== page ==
How should I go about moving to Firefox?
September 2, 2008 1:38 PM   Subscribe

Where is the best place/what is the best way to download Firefox and appropriate extensions?

I am ready to make the switch, but am so far behind the times. Whereat is the best way to download, get extensions (in a group one would assume), etc.

What other advice would you offer regarding changing over and/or re-starting up?

Thank you for your input.
posted by mr_felix_t_cat to Computers & Internet (11 answers total) 6 users marked this as a favorite
Umm, here?
posted by chillmost at 1:42 PM on September 2, 2008

And then maybe here?
posted by chillmost at 1:43 PM on September 2, 2008

If you have any involvement with web development, definitely get the Web Developer Toolbar, JSView, and Live HTTP Headers. Indispensable.
posted by greenie2600 at 1:45 PM on September 2, 2008 [1 favorite]

Adblock Plus + Adblock Element Hiding Helper + NoScript. Stop ads, speed up page load times by preventing banners from being downloaded, control which sites are allowed to run scripts on a page.
posted by Inspector.Gadget at 1:54 PM on September 2, 2008 [1 favorite]

There are a couple of Firefox+extensions bundles out there, but, so far as I know, most people start with vanilla Firefox and add them themselves.

Here are some of the ones I like:

Tab Mix Plus -- improves tabs
Password Maker -- allows a single password to unlock individual passwords on a per site basis. A bit of a pain to configure.
MR Tech Toolkit -- massively improves extension management
Personal Menu -- replace the menu bar with a single icon on the navbar and buy back some screen real estate
Flashblock -- no Flash unless you explicitly allow it
posted by Zed_Lopez at 2:10 PM on September 2, 2008

A Lifehacker list of frequently-used Firefox extensions. See the comments for more suggestions.
posted by puritycontrol at 2:12 PM on September 2, 2008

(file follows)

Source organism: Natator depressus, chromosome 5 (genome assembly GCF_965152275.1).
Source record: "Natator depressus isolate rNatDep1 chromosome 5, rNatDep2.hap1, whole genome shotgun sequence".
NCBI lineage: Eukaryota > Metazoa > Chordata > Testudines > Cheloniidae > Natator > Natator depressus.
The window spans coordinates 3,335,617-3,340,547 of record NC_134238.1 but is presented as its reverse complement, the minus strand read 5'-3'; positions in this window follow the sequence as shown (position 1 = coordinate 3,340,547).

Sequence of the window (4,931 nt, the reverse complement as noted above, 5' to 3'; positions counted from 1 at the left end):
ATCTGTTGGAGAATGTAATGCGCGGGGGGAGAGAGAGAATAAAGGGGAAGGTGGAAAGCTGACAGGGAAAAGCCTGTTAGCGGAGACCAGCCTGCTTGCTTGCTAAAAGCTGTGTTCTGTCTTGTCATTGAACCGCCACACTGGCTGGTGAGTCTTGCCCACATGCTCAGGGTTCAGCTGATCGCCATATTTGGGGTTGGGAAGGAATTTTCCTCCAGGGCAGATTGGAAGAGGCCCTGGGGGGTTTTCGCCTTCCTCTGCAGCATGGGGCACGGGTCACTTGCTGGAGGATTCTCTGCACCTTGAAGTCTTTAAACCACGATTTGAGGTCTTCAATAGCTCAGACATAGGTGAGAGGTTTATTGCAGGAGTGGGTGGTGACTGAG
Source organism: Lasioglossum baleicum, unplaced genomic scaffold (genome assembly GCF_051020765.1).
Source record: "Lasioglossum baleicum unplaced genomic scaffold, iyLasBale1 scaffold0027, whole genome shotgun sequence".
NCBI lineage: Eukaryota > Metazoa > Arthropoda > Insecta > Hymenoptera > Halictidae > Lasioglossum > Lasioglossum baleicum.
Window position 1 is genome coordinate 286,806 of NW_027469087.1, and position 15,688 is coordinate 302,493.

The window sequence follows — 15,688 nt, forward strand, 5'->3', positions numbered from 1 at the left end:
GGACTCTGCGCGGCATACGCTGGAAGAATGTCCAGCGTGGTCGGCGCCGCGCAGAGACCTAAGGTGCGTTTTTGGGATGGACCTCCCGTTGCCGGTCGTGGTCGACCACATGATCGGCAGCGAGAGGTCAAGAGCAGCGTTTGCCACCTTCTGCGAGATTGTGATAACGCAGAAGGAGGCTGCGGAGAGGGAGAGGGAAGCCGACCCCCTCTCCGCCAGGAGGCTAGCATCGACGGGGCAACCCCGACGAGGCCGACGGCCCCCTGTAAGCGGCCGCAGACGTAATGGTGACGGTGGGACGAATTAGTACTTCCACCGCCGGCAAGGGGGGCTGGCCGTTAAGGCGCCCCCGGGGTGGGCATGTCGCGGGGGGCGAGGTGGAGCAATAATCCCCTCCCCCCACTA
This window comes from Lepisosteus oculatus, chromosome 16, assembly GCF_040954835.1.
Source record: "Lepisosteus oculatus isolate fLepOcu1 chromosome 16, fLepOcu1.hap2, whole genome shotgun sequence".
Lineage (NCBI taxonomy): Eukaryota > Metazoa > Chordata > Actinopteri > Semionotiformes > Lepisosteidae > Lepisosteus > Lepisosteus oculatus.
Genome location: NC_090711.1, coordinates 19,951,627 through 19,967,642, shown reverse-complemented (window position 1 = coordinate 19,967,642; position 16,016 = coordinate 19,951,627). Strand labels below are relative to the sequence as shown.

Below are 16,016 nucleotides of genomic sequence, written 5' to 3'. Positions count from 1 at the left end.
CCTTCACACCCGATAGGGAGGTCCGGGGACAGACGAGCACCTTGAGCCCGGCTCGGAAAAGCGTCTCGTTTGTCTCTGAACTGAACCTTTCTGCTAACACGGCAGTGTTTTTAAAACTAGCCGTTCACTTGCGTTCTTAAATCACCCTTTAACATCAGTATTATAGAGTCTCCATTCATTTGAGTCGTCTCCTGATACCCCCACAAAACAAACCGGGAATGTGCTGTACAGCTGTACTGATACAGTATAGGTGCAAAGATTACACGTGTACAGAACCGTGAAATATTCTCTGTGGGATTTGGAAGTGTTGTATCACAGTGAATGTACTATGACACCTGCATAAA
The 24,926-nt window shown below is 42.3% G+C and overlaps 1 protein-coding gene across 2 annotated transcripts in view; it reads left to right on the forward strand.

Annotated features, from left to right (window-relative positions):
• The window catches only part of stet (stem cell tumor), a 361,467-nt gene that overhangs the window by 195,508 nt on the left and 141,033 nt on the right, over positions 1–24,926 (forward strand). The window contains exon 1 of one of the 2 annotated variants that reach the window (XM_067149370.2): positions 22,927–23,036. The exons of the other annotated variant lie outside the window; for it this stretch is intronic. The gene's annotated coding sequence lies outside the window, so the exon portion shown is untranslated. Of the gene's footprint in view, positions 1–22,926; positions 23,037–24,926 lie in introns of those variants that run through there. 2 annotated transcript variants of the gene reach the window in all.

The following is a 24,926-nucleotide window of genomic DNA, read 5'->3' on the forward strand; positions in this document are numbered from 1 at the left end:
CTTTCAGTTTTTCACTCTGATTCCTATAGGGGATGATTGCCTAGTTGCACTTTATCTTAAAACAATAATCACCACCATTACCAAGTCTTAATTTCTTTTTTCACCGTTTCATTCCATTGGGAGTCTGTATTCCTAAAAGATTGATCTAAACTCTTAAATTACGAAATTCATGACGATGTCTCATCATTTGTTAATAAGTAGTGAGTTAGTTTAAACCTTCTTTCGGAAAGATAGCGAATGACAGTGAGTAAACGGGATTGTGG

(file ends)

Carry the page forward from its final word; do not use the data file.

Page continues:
About.Com's comprehensive guide.
posted by Happy Dave at 2:53 PM on September 2, 2008

In addition to the other ones above (flashblock is glorious), check out Greasemonkey. One nice script is the Youtube Title Adder, so you always know what video you're being linked to. Plus, many other good ones.
posted by Lemurrhea at 3:12 PM on September 2, 2008

Download FireFox from Mozilla, at the link chillmost provided. It's a very easy install, just like any other program you've loaded onto your computer.

After that it's up to you which add-ons you want. Everybody is different in their preferences, but in my experience (and in that of some of those above) the essential add-ons are No-Script and Adblock.

No-Script prevents all websites from running Javascript. This, of course, will totally break and/or cripple your favorite websites....which is why you add them to the 'whitelist' so No-Script knows to ignore them when you visit. Other sites you visit (like the ones linked on the MeFi front page) can be temporarily whitelisted so they'll work while you're there, then No-Script automatically takes them off the list when you close your browser. No-Script also blocks most plug-ins, so Flash applications are covered under its umbrella. (In other words, to my knowledge you don't need Flashblock and No-Script.) You can allow blocked individual page elements (like a Flash game in the middle of a webpage) by clicking on them (sometimes repeatedly). Allowing websites over and over can take some getting used to, and other people who use my computer are often frustrated, but I've grown accustomed to the ritual. It's worth it.